Gosh, thank you for pointing that out. Now that you say “stage directions,” I can really see some of what I was struggling fix, but didn’t know where to look. I’ll have to move some stuff around, tighten up a few things, and see if I can make it more organic.

      This is a huge help. Thanks for sharing your insight, and I’m glad you enjoyed Nissa. She’s a lot of fun to get into trouble.

      • gabrielablandy
        February 21, 2013

        Hi Tracy – I’m glad that you found my comments helpful. It’s perfect that you are enjoying Nissa so much. It’s always a good sign, and probably why she is such a likeable character. I’m thinking a lot about character at the moment as I’ve been blogging about it this week. She really passes the test!!

  2. Caylie Sadin
    March 7, 2013

    I really only have one thing that I noticed you might want to work on: “Nissa decided it would not hurt to take a look around and acquaint herself with her employer’s family,” seems a little explain-y right now. Maybe something caught her eye and her curiosity and pulled her in to explore?

    Aside from that, it was lovely! Definitely well-written! The descriptions were excellent! I loved the chink chink of the coins being secreted away in her clothes! And you did a great job showing how there was a little bit of attraction happening between them without laying it on too thick!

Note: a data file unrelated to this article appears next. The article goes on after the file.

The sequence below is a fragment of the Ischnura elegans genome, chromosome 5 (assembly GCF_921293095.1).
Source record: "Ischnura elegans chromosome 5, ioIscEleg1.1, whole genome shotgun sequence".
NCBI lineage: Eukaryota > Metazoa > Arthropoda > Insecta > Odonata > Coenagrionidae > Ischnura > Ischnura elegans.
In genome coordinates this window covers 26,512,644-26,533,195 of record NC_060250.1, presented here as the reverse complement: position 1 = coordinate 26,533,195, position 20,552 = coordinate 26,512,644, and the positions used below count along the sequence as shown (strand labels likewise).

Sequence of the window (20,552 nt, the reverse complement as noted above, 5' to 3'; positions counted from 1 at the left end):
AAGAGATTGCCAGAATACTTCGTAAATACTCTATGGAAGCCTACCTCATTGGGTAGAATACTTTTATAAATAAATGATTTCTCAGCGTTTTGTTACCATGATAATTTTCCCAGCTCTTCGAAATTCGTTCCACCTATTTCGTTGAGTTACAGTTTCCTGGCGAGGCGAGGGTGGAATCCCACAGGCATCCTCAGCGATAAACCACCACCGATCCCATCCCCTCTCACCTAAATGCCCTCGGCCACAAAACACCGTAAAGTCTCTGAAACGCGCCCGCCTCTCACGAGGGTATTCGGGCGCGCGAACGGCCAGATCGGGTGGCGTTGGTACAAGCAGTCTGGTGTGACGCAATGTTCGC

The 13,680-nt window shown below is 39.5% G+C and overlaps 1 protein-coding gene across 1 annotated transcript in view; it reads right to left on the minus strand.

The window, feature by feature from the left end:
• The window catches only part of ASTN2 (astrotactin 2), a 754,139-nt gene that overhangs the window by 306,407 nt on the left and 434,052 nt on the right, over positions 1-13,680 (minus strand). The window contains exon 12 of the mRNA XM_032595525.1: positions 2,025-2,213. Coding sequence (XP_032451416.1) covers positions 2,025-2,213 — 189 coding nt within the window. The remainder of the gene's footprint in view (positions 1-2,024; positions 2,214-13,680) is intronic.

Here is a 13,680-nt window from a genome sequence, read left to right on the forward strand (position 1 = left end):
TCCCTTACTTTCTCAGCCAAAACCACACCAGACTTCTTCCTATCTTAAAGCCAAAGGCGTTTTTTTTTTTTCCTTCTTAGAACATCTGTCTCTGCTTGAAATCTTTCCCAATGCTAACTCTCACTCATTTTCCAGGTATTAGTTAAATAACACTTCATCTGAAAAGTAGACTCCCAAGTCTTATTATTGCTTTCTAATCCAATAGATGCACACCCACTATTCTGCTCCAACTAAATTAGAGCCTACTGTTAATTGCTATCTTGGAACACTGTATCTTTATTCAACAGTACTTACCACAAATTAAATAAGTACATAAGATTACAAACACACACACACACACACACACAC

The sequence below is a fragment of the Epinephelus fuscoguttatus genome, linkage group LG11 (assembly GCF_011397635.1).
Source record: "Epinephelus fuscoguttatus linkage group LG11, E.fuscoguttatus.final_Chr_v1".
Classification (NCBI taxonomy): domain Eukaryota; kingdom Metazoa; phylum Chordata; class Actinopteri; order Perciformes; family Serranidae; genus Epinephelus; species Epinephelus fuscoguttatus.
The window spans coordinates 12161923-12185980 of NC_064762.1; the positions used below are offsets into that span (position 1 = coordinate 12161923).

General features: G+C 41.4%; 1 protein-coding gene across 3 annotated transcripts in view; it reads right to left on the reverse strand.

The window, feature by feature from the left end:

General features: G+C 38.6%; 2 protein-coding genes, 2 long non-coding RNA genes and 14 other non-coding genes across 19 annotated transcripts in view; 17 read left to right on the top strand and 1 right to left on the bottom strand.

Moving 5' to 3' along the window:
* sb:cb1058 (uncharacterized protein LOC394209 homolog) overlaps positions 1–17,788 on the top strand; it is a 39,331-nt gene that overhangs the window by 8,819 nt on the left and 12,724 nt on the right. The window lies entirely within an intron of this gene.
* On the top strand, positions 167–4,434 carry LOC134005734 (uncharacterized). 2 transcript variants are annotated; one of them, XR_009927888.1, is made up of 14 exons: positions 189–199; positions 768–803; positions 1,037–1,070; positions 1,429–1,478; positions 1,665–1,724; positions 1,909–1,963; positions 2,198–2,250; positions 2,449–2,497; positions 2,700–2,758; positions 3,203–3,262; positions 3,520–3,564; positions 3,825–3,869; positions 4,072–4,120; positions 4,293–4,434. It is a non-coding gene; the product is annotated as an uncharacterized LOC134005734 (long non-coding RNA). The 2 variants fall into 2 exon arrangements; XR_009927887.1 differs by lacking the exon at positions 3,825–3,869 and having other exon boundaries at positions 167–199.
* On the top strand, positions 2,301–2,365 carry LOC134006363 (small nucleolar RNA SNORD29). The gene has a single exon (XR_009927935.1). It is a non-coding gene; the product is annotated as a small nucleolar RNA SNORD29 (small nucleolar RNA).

• tracycembor
      March 8, 2013

      I appreciate the feedback. I struggled with that line each time I read it. Finally I just told myself to get on with the rest of the scene. Can’t wait to try out your suggestion.

      This piece still needs lots of polishing (as does the rest of the book), but I’m glad you like the direction it is going. Thanks!

      • Caylie Sadin
        March 8, 2013

        No problem! I do the same thing! I’ll struggle for like an hour on a line or a passage and then I’ll throw my hands up in the air, make a note to myself to come back to it, and just move on.

        I think it’s better for both of our mental well-beings to do that! :)

Comments are closed.

Posting Schedule for 2014-15

Monday through Friday I will be posting about writing as business and craft, the science of creativity, all things steampunk, and progress on The Dreamless City.

Weekends are reserved for my Music Playlist.

Writers of the Future Honorable Mention

About the Author

Tracy Cembor attempts to juggle a preschooler and a baby, a full-time job, random geekery, and the writing life. Currently working on The Dreamless City, a steampunk urban fantasy novel. Come join the adventure.